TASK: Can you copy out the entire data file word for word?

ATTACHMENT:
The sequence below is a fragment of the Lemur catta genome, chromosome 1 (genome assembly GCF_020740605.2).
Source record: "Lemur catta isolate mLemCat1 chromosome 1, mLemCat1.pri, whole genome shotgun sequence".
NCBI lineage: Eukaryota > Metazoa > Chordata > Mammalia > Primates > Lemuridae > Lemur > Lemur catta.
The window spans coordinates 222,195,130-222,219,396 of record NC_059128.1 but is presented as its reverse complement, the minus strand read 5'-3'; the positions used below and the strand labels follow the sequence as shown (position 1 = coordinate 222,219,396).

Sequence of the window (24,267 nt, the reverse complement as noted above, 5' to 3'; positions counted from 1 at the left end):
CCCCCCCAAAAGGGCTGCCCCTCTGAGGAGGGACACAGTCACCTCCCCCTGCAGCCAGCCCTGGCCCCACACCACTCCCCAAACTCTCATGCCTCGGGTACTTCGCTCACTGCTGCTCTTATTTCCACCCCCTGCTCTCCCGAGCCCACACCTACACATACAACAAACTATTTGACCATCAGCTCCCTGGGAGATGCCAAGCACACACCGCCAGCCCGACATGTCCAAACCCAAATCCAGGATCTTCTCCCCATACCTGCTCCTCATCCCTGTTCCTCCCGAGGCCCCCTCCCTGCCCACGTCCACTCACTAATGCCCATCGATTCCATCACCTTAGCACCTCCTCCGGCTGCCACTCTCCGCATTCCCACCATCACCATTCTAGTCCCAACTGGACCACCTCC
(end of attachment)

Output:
The sequence below is a fragment of the Lemur catta genome, chromosome 1 (genome assembly GCF_020740605.2).
Source record: "Lemur catta isolate mLemCat1 chromosome 1, mLemCat1.pri, whole genome shotgun sequence".
NCBI lineage: Eukaryota > Metazoa > Chordata > Mammalia > Primates > Lemuridae > Lemur > Lemur catta.
The window spans coordinates 222,195,130-222,219,396 of record NC_059128.1 but is presented as its reverse complement, the minus strand read 5'-3'; the positions used below and the strand labels follow the sequence as shown (position 1 = coordinate 222,219,396).

Sequence of the window (24,267 nt, the reverse complement as noted above, 5' to 3'; positions counted from 1 at the left end):
CCCCCCCAAAAGGGCTGCCCCTCTGAGGAGGGACACAGTCACCTCCCCCTGCAGCCAGCCCTGGCCCCACACCACTCCCCAAACTCTCATGCCTCGGGTACTTCGCTCACTGCTGCTCTTATTTCCACCCCCTGCTCTCCCGAGCCCACACCTACACATACAACAAACTATTTGACCATCAGCTCCCTGGGAGATGCCAAGCACACACCGCCAGCCCGACATGTCCAAACCCAAATCCAGGATCTTCTCCCCATACCTGCTCCTCATCCCTGTTCCTCCCGAGGCCCCCTCCCTGCCCACGTCCACTCACTAATGCCCATCGATTCCATCACCTTAGCACCTCCTCCGGCTGCCACTCTCCGCATTCCCACCATCACCATTCTAGTCCCAACTGGACCACCTCC